Guest Author - Patricia Pedraza-Nafziger
A common fear among human beings is of growing old destitute and alone. After all, we enter the world nurtured and cared for until we are able to tend to ourselves; it only makes sense that when we lose that ability late in life, we desire someone to once more provide for us. This is one of the motivations behind procreation. Many parents use their livelihoods to rear their children, fund their college educations, and assist with their future needs, such as baby sitting. When these kids finally leave the nest—to establish a career, marry, purchase a home, and perhaps even have children of their own—where do their aging parents fall in their hierarchy of priorities?
Unfortunately, many adults are expected to work long hours, handle daily chores, and devote their remaining time to their children’s needs. What’s more, in today’s economic climate, individuals are often forced to seek employment in other states and even other countries to support their families. The fact is, many parents do not financially plan for their own future needs because they expect their children to care for them in return. The dream of being surrounded by one’s children in one’s twilight years is rapidly vanishing for many people.
We can find a perfect example of this by turning to China. Recently, the Law of Protection of Rights and Interest of the Aged was enacted due to the changing values of Chinese society; many of the nation’s elderly were suffering from neglect, forcing government to pick up their financial slack. The law requires adult children to visit their parents regularly or provide their parents with monthly support if they are in financial strain. The law even recommends companies to provide employees with time off so they can visit their parents regularly. With the baby-boomer population now entering their senior years, elderly neglect may become an issue baby-boomers worldwide experience firsthand.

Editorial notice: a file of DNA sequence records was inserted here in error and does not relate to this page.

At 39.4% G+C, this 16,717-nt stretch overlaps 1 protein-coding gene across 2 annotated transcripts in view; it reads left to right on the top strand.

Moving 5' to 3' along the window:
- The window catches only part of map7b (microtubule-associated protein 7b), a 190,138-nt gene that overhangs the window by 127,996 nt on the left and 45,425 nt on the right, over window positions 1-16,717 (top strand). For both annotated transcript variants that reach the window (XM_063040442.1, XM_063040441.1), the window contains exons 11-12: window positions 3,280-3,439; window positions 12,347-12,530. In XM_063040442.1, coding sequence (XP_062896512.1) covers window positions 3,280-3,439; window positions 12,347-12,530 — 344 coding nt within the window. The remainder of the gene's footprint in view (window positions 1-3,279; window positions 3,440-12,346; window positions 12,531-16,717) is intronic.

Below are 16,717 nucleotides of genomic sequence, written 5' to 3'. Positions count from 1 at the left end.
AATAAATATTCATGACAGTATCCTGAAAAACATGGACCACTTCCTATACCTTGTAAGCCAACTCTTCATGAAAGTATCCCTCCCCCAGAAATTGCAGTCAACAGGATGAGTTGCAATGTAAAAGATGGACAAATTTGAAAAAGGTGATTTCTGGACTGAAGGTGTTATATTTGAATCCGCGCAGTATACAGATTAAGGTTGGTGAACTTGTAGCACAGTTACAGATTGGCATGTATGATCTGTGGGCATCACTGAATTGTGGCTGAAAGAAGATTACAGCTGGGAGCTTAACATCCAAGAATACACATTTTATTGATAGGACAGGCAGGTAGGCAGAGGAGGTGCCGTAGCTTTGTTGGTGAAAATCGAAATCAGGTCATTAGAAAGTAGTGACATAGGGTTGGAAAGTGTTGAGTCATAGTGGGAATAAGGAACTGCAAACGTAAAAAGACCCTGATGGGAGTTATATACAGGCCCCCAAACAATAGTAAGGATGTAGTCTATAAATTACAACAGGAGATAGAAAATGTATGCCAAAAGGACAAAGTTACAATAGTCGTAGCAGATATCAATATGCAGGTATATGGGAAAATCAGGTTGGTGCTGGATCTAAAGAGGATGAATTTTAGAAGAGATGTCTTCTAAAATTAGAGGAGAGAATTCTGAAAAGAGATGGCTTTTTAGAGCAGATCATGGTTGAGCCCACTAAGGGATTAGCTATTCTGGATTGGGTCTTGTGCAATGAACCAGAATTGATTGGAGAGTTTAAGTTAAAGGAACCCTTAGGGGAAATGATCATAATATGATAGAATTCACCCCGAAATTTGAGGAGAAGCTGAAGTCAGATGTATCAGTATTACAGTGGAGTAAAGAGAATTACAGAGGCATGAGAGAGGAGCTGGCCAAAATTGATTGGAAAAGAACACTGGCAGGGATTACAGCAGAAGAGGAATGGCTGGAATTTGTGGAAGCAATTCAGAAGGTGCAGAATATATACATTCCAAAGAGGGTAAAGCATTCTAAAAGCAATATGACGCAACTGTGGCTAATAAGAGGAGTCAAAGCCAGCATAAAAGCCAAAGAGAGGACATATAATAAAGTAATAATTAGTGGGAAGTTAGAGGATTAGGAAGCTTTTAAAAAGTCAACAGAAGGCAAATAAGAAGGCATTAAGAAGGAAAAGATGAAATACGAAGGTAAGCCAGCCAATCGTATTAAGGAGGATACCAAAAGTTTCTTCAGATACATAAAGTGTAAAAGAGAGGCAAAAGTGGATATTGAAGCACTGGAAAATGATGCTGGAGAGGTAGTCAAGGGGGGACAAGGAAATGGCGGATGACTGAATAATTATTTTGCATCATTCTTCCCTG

In the United States in particular, women suffer the consequences of poverty during their childbearing years and again in old age. Historically, this result was fueled by a wide range of factors, among them unequal pay compared to men, unexpected pregnancy, a dearth of educational opportunities, domestic violence, the absence of a good childcare system, and inflexible work schedules that forced women into limited career paths. Even today, many women rely on Social Security for their future nest eggs. The Social Security system was originally constructed in the 1930s to encourage women to stay at home and raise children. So it is no surprise that most married women receive greater benefits based on their husbands’ historical earnings rather than their own earnings because they have spent time bearing and raising children. Every woman must realize that whether she is married or divorced, once she begins drawing Social Security she is entitled only to half of her spouse’s benefits until he is deceased. Will that sum be enough to ensure a comfortable livelihood?
Often the childfree are ridiculed by parents as selfish for using their time to establish a career, build up wealth, and live a life of leisure. These critics overlook one major factor: the childfree must work hard to ensure their futures are financially secure because they cannot count on offspring to eventually take care of their financial needs. Securing one’s financial future is not a selfish act; in today’s global economic environment, it is a responsible course of action.